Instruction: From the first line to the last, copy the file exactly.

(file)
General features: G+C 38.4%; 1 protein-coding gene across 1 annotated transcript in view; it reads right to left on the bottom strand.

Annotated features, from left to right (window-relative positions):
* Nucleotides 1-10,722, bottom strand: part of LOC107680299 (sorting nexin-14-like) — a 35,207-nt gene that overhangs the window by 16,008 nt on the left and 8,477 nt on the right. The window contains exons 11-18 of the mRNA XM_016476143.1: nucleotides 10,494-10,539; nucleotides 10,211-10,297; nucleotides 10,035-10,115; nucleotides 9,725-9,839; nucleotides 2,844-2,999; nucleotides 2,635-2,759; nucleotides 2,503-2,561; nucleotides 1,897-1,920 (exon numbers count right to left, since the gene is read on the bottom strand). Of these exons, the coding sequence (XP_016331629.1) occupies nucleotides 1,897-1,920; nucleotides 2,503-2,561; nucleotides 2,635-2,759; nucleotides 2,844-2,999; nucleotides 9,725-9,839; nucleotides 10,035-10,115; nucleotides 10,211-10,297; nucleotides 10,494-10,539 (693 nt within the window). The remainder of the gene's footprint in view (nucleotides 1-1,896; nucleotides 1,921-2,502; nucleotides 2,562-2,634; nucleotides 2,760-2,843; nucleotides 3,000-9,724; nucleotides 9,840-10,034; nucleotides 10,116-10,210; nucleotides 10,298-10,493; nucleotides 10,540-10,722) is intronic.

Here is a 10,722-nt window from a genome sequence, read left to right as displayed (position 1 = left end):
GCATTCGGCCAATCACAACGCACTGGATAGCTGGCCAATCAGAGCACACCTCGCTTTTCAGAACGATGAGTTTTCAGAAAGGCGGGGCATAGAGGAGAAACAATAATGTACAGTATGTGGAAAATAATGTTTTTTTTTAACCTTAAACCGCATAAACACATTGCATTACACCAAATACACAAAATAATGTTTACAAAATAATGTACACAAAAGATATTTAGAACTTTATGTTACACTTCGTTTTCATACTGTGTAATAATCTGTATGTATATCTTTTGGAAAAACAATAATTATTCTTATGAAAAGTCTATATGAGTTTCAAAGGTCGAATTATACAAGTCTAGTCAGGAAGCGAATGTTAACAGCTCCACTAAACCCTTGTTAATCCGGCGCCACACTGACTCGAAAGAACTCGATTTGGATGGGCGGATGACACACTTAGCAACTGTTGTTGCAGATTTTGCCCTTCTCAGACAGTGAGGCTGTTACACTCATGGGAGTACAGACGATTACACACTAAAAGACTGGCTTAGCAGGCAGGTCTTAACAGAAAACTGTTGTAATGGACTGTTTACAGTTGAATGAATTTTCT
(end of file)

General features: G+C 38.4%; 1 protein-coding gene across 1 annotated transcript in view; it reads right to left on the bottom strand.

Annotated features, from left to right (window-relative positions):
* Nucleotides 1-10,722, bottom strand: part of LOC107680299 (sorting nexin-14-like) — a 35,207-nt gene that overhangs the window by 16,008 nt on the left and 8,477 nt on the right. The window contains exons 11-18 of the mRNA XM_016476143.1: nucleotides 10,494-10,539; nucleotides 10,211-10,297; nucleotides 10,035-10,115; nucleotides 9,725-9,839; nucleotides 2,844-2,999; nucleotides 2,635-2,759; nucleotides 2,503-2,561; nucleotides 1,897-1,920 (exon numbers count right to left, since the gene is read on the bottom strand). Of these exons, the coding sequence (XP_016331629.1) occupies nucleotides 1,897-1,920; nucleotides 2,503-2,561; nucleotides 2,635-2,759; nucleotides 2,844-2,999; nucleotides 9,725-9,839; nucleotides 10,035-10,115; nucleotides 10,211-10,297; nucleotides 10,494-10,539 (693 nt within the window). The remainder of the gene's footprint in view (nucleotides 1-1,896; nucleotides 1,921-2,502; nucleotides 2,562-2,634; nucleotides 2,760-2,843; nucleotides 3,000-9,724; nucleotides 9,840-10,034; nucleotides 10,116-10,210; nucleotides 10,298-10,493; nucleotides 10,540-10,722) is intronic.

Here is a 10,722-nt window from a genome sequence, read left to right as displayed (position 1 = left end):
GCATTCGGCCAATCACAACGCACTGGATAGCTGGCCAATCAGAGCACACCTCGCTTTTCAGAACGATGAGTTTTCAGAAAGGCGGGGCATAGAGGAGAAACAATAATGTACAGTATGTGGAAAATAATGTTTTTTTTTAACCTTAAACCGCATAAACACATTGCATTACACCAAATACACAAAATAATGTTTACAAAATAATGTACACAAAAGATATTTAGAACTTTATGTTACACTTCGTTTTCATACTGTGTAATAATCTGTATGTATATCTTTTGGAAAAACAATAATTATTCTTATGAAAAGTCTATATGAGTTTCAAAGGTCGAATTATACAAGTCTAGTCAGGAAGCGAATGTTAACAGCTCCACTAAACCCTTGTTAATCCGGCGCCACACTGACTCGAAAGAACTCGATTTGGATGGGCGGATGACACACTTAGCAACTGTTGTTGCAGATTTTGCCCTTCTCAGACAGTGAGGCTGTTACACTCATGGGAGTACAGACGATTACACACTAAAAGACTGGCTTAGCAGGCAGGTCTTAACAGAAAACTGTTGTAATGGACTGTTTACAGTTGAATGAATTTTCT